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The Clear Mask Initiative – It Takes a Village

When compassionate practices become best practices, everyone wins.

The most important lesson I learned during the first six months of the pandemic is that the disabled population is up against obstacles we are not even conditioned to look out for, unless our own life has been affected, and that needs to change. During the onset of the pandemic, advisory board meetings in the City of Coral Gables were put on hold. It was too much of a risk for the City to ask groups of individuals to convene with the sole purpose of advising them on what should be done in the various areas. For those six months, I stressed about what could be done to help the most vulnerable population during this awful time. As chair to the Advisory board on Disability Affairs I really felt the burden of thinking outside the box. After all, there certainly was no handbook on what to do during this time.

Truth be told, both my mom and stepdaughter are part of the deaf and hard of hearing populations and because they did not express to me the extent of the difficulties they were experiencing, I didn’t think of the problem enough to think of a solution. It wasn’t until Ericka Kofkin from the City of Coral Gables told me how isolating going out in public during the pandemic has been for her. Simply put, being deaf and suddenly having the ability to read lips taken from you due to mask wearing, had put their entire world on mute. Think about that, those few moments we held onto of going out in public to see another person and have a conversation to get some reprieve from Covid cabin fever was the complete opposite for those who are deaf or HOH.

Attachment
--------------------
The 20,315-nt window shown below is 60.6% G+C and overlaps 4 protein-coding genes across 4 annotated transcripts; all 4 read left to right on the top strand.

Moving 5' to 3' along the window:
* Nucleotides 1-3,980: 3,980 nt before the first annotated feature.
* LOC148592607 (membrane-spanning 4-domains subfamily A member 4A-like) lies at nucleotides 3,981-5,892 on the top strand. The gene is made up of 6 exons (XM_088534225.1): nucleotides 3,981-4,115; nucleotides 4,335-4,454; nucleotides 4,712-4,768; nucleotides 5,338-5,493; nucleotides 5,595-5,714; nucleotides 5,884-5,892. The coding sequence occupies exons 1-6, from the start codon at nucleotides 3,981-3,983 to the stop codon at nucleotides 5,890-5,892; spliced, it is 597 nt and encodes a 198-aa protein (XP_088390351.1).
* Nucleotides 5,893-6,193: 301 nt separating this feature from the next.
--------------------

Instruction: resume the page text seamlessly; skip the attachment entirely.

In collaboration with the City of Coral Gables, The Disability Affairs Board presented businesses across the city with clear masts so that people who require access to facial expressions could communicate with non-verbal cues and emotions. I will be the first to admit that the Clear Mask Initiative should have been implemented months ago, but I just didn’t think of the problem. According to the World Health Organization, over 460 million people have disabling hearing loss. The Clear Mask initiative was created to enable visual facial cues to communicate – and of course, share a friendly smile with others during such an isolating time.

So many in the disabled community were having to go without special services that aided them in survival and quite frankly, much like children, for some it can take a village to ensure the livelihood for some folks with disabilities. Take, for instance, someone with spinal cord injury who may require a nurse 24/7. That person would be asked to stay home and mask up. There really wasn’t much I felt we could do, but it didn’t stop me from trying. I sat in on different meetings hoping to learn as much as possible to find solutions to the problems at hand.

Truth be told, learning of the obstacles Ericka Kofkin was facing is the prime reason I personally took to the streets to hand out Clear Masks with my family and a few wonderful employees of the City. The biggest take away from this initiative is that it really does take a village to rally around an individual with a disability and I truly do not know enough superlatives to adequately describe the City of Coral Gables and all the wonderful residents, business, organizations within it.

Click here to see the Clear Mask Initiative on NBC 6!

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